The Libyan methodology


If you watched the treatment of Iman Al-Obeidi, the young Libyan woman who burst into a hotel full of foreign journalists in Tripoli on Saturday and told them how she had been held for two days and raped by Gaddafi security forces, then you have seen a microcosm of the culture, the methodology of the autocracies of the Arab world and how the individual regimes  view themselves and their peoples.  Branded by the Libyan regime spokesman as a prostitute, they said that al-Obeidi was either drunk and mentally ill. They even asserted that she was not a law graduate. http://www.abc.net.au/news/stories/2011/03/27/3174877.htm.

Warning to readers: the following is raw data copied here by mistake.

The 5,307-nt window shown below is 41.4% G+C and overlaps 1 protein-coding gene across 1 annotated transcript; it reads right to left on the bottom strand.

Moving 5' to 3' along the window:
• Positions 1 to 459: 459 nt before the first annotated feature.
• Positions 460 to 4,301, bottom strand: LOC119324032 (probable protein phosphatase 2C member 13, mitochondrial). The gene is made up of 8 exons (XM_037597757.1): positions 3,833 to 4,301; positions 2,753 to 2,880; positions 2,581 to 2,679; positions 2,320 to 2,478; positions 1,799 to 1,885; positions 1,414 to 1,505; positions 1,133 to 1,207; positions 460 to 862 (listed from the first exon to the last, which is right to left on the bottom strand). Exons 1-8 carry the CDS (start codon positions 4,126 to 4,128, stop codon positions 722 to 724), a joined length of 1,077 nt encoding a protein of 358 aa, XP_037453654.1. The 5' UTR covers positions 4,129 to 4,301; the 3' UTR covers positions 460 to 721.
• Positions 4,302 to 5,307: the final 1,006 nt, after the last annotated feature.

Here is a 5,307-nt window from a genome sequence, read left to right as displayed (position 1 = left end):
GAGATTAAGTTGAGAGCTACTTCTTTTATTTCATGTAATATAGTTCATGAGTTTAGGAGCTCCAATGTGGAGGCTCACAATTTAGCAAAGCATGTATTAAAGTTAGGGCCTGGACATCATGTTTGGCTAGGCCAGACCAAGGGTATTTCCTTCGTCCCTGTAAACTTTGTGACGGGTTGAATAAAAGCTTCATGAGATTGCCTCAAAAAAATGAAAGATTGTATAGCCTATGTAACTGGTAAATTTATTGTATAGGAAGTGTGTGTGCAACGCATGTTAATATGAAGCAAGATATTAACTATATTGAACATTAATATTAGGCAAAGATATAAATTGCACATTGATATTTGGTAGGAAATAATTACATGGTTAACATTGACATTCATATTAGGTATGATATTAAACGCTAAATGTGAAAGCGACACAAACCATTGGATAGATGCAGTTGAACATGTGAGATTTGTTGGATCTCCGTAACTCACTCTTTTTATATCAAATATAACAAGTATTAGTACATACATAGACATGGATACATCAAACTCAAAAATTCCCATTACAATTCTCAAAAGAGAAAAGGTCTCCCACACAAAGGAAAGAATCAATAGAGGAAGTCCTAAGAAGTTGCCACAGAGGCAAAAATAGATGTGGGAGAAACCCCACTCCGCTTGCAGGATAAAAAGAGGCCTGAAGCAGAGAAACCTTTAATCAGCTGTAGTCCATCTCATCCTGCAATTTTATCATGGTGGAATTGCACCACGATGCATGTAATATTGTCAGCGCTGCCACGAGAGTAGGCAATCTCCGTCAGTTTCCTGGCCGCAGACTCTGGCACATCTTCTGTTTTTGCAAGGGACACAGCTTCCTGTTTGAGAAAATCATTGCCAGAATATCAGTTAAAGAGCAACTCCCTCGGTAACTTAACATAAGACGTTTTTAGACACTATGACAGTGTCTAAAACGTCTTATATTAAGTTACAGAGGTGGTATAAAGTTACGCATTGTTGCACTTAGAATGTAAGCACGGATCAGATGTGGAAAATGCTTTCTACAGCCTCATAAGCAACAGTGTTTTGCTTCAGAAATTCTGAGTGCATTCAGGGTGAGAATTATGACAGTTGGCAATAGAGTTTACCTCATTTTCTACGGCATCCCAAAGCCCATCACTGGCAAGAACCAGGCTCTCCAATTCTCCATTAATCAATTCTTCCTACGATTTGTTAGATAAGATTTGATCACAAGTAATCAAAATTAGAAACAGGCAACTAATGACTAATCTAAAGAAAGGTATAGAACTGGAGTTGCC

Gaddafi’s men did everything to denigrate Iman, even claiming that she had willingly met with some of the men she subsequently accused of raping her.  When her mother intervened by giving an interview to the international media draped with a rebel Libyan flag and showing photographs of her daughter receiving her law degree, the regime’s sickening attempts to recover their dignity by impugning Iman were laid bare for the world to see. Is there anyone who seriously imagines that any of these victims would have been listened to were it not for Iman’s formidable courage? The Libyan regime is indubitably rotten to the core and leaves any casual observer with the impression that truth and dignity are in short supply with these people at the helm. Consider Gaddafi’s threats of hundreds of thousands of refugees fleeing Libya and claiming asylum in Europe. This particular situation can be easily organised by his coterie. If the rebels are beaten back, vast numbers in the east will attempt the hazardous journey to Lampedusa and the EU will be faced with possibly catastrophic numbers of refugees. It begs the question: can we afford not to remove Gaddafi from power?

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